Progress is being made in designing a new livestock traceability system to replace eAML2, according to Defra and pig industry representatives engaged in the process.
Defra’s Livestock Information Programme Traceability Design User Group (TDUG) met recently with Lord Gardiner and other senior Defra officials at the Department’s Nobel House headquarters.
TDUG, comprising across representatives from across government and the meat and livestock sectors, is aiming to create a livestock traceability service that will deliver ‘positive productivity, trade and animal health related outcomes’.
After the latest meeting, Lord Gardiner said: “I have heard a compelling narrative today from both industry and government that traceability is important for everybody, needs to work for everybody and can demonstrate that British meat and livestock products are among the very best in the world.
“The future service is central to a competitive sector that can clearly demonstrate that animals have lived a good life. I am ambitious that we use this as a platform to enhance further the British brand and enable wider innovation and modern farming methods that will benefit everybody.”
Marcus Bates, from the British Pig Association and the UK Export Certification Partnership, said the programme addresses four cross-cutting themes of the Defra 2020 strategy by improving data, increasing productivity, enabling better regulation and facilitating international working.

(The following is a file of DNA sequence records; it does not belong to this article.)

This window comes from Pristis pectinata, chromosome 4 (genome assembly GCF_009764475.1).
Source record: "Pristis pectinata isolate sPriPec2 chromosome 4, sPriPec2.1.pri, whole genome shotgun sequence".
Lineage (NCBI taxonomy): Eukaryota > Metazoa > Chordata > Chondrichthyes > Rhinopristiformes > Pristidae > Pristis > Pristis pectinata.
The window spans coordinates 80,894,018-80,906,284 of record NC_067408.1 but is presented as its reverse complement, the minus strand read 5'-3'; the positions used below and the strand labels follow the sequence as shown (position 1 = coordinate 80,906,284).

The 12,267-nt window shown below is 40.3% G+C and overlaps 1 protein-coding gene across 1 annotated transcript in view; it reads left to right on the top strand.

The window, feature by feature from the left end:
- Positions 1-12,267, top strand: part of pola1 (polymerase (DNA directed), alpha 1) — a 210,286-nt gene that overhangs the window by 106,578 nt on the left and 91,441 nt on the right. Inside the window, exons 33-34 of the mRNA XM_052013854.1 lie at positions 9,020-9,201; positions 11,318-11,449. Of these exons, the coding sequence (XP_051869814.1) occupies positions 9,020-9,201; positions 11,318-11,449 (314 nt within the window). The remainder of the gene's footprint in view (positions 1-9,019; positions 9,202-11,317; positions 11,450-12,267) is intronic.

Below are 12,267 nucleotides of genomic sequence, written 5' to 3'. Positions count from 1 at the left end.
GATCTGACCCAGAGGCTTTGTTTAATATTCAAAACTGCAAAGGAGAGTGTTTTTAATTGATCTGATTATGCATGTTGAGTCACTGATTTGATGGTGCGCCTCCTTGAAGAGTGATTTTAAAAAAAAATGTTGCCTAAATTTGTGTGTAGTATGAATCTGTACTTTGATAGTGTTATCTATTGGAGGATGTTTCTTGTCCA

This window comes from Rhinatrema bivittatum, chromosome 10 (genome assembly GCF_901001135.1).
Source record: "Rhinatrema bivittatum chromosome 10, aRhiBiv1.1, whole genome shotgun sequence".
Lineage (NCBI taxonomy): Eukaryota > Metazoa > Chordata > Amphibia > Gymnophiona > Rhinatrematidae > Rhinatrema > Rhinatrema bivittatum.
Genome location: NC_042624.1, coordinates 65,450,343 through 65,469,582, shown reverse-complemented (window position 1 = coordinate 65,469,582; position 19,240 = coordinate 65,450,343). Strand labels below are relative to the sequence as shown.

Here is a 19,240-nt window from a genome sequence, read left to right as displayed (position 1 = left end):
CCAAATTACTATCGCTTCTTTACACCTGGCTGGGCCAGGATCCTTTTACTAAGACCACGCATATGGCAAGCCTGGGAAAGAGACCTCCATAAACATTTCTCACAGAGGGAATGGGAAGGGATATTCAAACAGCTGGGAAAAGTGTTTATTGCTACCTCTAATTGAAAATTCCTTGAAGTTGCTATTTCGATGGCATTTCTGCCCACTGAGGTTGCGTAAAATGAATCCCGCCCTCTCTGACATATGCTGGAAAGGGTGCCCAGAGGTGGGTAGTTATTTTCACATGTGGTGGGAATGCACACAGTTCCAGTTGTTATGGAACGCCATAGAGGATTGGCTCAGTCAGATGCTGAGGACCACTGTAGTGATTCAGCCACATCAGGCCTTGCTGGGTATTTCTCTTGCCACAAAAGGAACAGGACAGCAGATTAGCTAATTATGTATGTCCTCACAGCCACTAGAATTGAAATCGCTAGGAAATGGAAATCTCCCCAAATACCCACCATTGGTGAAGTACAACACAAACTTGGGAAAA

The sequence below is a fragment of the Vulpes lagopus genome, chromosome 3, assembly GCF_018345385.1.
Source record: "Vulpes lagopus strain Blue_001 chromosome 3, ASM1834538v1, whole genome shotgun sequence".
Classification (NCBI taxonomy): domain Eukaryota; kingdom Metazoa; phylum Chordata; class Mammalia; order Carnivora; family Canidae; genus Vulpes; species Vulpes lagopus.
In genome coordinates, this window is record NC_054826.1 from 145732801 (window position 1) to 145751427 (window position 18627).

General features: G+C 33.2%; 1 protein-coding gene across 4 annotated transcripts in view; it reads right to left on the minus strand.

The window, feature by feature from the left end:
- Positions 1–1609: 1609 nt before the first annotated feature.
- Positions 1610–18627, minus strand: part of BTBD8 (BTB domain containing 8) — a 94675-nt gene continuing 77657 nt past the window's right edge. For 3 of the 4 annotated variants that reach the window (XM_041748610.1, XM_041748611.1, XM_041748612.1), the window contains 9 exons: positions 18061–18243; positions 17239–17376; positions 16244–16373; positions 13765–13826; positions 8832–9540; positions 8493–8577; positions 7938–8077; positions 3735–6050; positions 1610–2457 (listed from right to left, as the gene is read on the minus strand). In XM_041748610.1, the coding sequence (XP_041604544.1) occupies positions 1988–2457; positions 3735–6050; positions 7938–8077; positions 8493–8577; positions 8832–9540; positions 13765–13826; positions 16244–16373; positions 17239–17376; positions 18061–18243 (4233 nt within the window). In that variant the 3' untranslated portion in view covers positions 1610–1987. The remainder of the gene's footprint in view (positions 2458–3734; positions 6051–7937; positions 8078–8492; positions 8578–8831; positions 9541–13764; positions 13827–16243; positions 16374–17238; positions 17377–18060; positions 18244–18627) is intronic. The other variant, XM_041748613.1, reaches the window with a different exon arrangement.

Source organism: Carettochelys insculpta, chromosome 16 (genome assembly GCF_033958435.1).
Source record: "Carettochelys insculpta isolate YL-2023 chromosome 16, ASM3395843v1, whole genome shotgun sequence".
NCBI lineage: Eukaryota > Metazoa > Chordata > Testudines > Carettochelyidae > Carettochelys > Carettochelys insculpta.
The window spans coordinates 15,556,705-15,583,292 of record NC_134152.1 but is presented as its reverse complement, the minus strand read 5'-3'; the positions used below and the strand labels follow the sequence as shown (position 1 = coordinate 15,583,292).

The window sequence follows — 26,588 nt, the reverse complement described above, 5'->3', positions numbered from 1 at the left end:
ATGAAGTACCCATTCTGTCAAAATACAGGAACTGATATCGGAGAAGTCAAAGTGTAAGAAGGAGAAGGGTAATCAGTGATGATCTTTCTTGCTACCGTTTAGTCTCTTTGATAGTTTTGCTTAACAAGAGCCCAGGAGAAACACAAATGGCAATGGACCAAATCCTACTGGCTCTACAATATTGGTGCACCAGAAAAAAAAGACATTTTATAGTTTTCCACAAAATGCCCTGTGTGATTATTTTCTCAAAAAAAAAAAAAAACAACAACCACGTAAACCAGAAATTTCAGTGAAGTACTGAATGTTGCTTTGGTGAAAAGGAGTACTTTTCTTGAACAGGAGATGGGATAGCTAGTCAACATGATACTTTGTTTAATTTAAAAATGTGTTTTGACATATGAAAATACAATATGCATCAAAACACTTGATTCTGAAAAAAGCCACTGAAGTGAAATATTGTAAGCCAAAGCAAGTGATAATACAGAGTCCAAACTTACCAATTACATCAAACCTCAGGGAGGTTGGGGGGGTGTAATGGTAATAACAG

“It can work because the concept of partnership working has evolved and in TDUG we have built a strong partnership between government and industry.
“We have successful models to follow and industry willingness to grasp the potential rewards. We need to do this before the next disease outbreak, not after.
“At present we use several systems for different species. We have the opportunity to build a single system that will provide a foundation on which partners can build additional services. This will encourage all livestock keepers to make the best use of the system.”
NPA chief executive Zoe Davies said: “We are trying to ensure that whatever they come up with will replicate and improve on eAML2, and not make things worse.
“The positive side of the process is that moving towards better traceability for all major species (they’ve dropped horses and camelids for now though) will help during any outbreak situation.”
Traceability and shared data
Simon Hall, Defra Livestock Information Programme Director said leaders from across the meat and livestock sectors demonstrated the need for comprehensive livestock traceability and shared data for both industry and Defra.
“Everybody agreed that traceability is central to a viable, competitive and sustainable meat and livestock industry that produces some of the highest quality products in the world.”
During the afternoon, Chris Harvey, service and product design lead, showed TDUG how the programme was approaching service design using a range of prototyping tools, including miniature farm models (see above), role play and mock technology devices to help understand traceability challenges and design a solution that addresses those issues.
The design element of the programme is now moving into a prototyping phase. TDUG members will be involved directly in that activity. TDUG also approved the IT tender process in principle during this session.